Y Combinator-backed company Vimcal thinks creating an event takes too many steps in the current generation of calendar apps. So the company created a calendar app that lets you create and edit events in just a few steps. Today, the startup is releasing its iOS app with integration for Outlook accounts.
The company already has web and desktop clients for Windows and Mac (Intel and M1), as well as a Chrome extension for people who like to check their calendars and schedule their events on the big screen. But so far, Vimcal only supported Google accounts (Google Workspace).
The team made it easier to use the calendar by assigning a keyboard shortcut to almost every action: from creating an event to quickly switching between meetings to see what’s happening in the week. It takes about three to five steps to create an event. The calendar also has a command center, which lets you type phrases like “Lunch meeting with Lisa at 1 p.m. tomorrow” to quickly create an event.
Vimcal also makes it easy to provide time slots for meetings. It offers a more customizable solution to scheduling software like Calendly: you can simply drag available slots onto the calendar, copy and paste them into an email. You can also set fixed time slots for each week with a feature called Personal Links, which is more like Calendly.
One of Vimcal’s handiest features is time travel, which lets you easily compare time zones so you can find a suitable time slot for everyone. And it allows you to add multiple time zones for comparison.
All of these features are available in the new iOS app, which has been in beta since April. But instead of hotkeys, they are optimized for the touch interface. The company created this app with help from its acquisition of Weve Calendar earlier this summer. The new app also lets you send a quick email from the notification screen to email other people if you’re a few minutes late for a meeting.
Vimcal for iOS is a free app, but if you want to use the product on desktop, you’ll need to pay $15 per month or $150 per year. For teams with more than five members, the product costs $120 per year. The company is already working on making Vimcal adaptable for enterprise use with customizable features.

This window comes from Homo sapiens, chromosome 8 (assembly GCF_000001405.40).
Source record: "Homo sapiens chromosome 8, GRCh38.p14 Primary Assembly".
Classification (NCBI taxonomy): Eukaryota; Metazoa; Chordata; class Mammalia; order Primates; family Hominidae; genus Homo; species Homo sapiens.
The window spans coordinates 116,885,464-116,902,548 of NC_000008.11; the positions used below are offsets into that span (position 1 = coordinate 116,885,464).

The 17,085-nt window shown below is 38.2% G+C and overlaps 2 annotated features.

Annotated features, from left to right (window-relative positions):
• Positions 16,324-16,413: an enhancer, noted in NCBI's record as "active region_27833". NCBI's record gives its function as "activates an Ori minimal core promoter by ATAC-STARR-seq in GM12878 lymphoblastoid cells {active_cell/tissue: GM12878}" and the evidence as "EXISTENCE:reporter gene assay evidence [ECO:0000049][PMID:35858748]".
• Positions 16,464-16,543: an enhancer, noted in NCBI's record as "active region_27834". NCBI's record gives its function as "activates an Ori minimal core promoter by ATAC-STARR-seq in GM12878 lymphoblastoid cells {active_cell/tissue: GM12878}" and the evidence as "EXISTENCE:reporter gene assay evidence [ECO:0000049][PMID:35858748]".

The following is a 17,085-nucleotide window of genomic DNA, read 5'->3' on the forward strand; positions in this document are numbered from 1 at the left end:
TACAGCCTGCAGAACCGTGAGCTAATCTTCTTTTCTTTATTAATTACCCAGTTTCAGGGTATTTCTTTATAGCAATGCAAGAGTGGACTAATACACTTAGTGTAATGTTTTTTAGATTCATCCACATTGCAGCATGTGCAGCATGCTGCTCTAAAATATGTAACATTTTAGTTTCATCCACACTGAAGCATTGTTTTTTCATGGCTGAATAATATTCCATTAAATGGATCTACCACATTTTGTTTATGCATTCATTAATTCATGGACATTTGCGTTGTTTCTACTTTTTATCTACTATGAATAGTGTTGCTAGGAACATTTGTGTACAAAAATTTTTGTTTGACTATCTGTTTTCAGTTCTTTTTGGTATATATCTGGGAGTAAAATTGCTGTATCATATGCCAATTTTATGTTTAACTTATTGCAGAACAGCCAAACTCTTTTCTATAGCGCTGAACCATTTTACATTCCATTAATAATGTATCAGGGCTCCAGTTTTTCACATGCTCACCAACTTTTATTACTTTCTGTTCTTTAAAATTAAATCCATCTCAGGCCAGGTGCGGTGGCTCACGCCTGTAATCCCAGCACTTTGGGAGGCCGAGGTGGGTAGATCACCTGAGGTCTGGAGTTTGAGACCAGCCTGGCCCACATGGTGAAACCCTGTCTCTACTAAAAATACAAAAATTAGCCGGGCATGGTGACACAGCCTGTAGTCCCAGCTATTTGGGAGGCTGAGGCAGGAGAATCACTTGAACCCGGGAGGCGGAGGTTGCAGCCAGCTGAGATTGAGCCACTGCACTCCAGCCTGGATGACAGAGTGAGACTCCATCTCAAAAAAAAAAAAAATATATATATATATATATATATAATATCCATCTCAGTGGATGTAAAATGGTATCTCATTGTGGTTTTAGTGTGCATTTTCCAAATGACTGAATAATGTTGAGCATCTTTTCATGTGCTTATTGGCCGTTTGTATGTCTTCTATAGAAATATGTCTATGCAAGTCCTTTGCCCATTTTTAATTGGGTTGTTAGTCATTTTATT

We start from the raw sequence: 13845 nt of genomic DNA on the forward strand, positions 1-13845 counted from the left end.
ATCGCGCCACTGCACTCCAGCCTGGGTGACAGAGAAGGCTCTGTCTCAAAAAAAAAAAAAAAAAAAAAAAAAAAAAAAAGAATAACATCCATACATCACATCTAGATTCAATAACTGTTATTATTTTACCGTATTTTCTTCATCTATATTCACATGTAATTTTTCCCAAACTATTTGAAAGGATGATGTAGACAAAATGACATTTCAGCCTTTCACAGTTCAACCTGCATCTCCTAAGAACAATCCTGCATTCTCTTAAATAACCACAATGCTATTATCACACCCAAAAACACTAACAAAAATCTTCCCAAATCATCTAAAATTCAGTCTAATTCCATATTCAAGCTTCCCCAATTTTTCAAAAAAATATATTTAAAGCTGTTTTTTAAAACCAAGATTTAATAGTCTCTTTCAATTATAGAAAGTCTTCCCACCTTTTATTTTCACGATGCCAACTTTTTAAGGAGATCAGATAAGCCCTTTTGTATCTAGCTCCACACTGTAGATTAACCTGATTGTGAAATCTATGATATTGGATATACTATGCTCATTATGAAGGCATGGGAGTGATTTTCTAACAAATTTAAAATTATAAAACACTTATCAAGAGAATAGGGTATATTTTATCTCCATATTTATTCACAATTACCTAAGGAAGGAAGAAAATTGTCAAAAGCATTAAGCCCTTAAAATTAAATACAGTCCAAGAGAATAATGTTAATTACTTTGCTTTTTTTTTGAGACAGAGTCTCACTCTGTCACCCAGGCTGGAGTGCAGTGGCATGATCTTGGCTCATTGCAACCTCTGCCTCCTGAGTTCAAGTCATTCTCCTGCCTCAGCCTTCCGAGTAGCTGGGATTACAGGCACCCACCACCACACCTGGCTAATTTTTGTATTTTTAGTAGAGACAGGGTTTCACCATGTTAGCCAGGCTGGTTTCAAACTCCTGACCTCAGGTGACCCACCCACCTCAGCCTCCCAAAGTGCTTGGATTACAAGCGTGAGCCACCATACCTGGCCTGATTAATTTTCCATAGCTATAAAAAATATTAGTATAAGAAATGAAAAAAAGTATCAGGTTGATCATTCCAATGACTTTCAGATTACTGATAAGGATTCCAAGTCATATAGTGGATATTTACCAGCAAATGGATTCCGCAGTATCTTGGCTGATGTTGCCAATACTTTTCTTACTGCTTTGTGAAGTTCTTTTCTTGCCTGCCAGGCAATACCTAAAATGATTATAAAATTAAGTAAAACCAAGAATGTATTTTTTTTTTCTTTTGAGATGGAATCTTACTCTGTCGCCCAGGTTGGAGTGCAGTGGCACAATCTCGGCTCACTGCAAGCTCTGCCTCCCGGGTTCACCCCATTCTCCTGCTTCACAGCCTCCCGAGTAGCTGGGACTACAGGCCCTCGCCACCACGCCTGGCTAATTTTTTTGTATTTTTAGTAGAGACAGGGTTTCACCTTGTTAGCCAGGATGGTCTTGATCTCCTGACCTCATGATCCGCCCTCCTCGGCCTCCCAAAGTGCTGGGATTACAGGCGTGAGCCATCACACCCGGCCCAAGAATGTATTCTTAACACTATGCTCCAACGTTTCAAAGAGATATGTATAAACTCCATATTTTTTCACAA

Both the mobile and desktop versions allow you to view your teammates’ calendars, making it easy to select a time for a meeting in any time zone.
The company’s founder and CEO, John Li, first launched the product in January 2020, just before the pandemic and the rise of remote working. Initially, the company onboarded users with a 30-minute call to give an overview of the product – similar to the Superhuman email client – and answer any questions they might have. Li said that in the first year and a half, the team onboarded 10,000 users through calls – some of them doubled as calls from investors. The company always has the option for new customers to schedule a call with the team while trying out the product or purchasing the subscription.
Vimcal has raised $1.9 million to date from investors including Y Combinator, Airbnb co-founder Joe Gebbia, former Twitter CEO Dick Costolo, Teachable founder Ankur Nagpal, and Hustle Fund.
“For the next semester, we’re focused on building functionality for teams. So far, we’ve focused on making the external scheduling and self-scheduling experience smooth. Now we want to focus on internal planning for teams and companies. We’re also building apps for iPad and Apple Watch, and later for Android,” Li said on a call with TechCrunch.
The startup, which has a team of nine, also launched a product called Vimcal Maestro for executive assistants earlier this month.
There is a lot of competition in the calendar space. There are legacy players like Google and Outlook with new players like Calendly, Aerotime, Amie and Magical competing for a spot on your calendar. Li says speed and ease of use is Vimcal’s USP.
“We always tell our users that anything you can do in another calendar app, you can do in Vimcal in half or fewer steps. We designed our product to be intuitive and fast said Li.
“When we created our app, we listed every keystroke and every mouse movement you had to perform to do the 10 most important things, like creating an event in a calendar. And then we looked at that list and reduces the number of steps.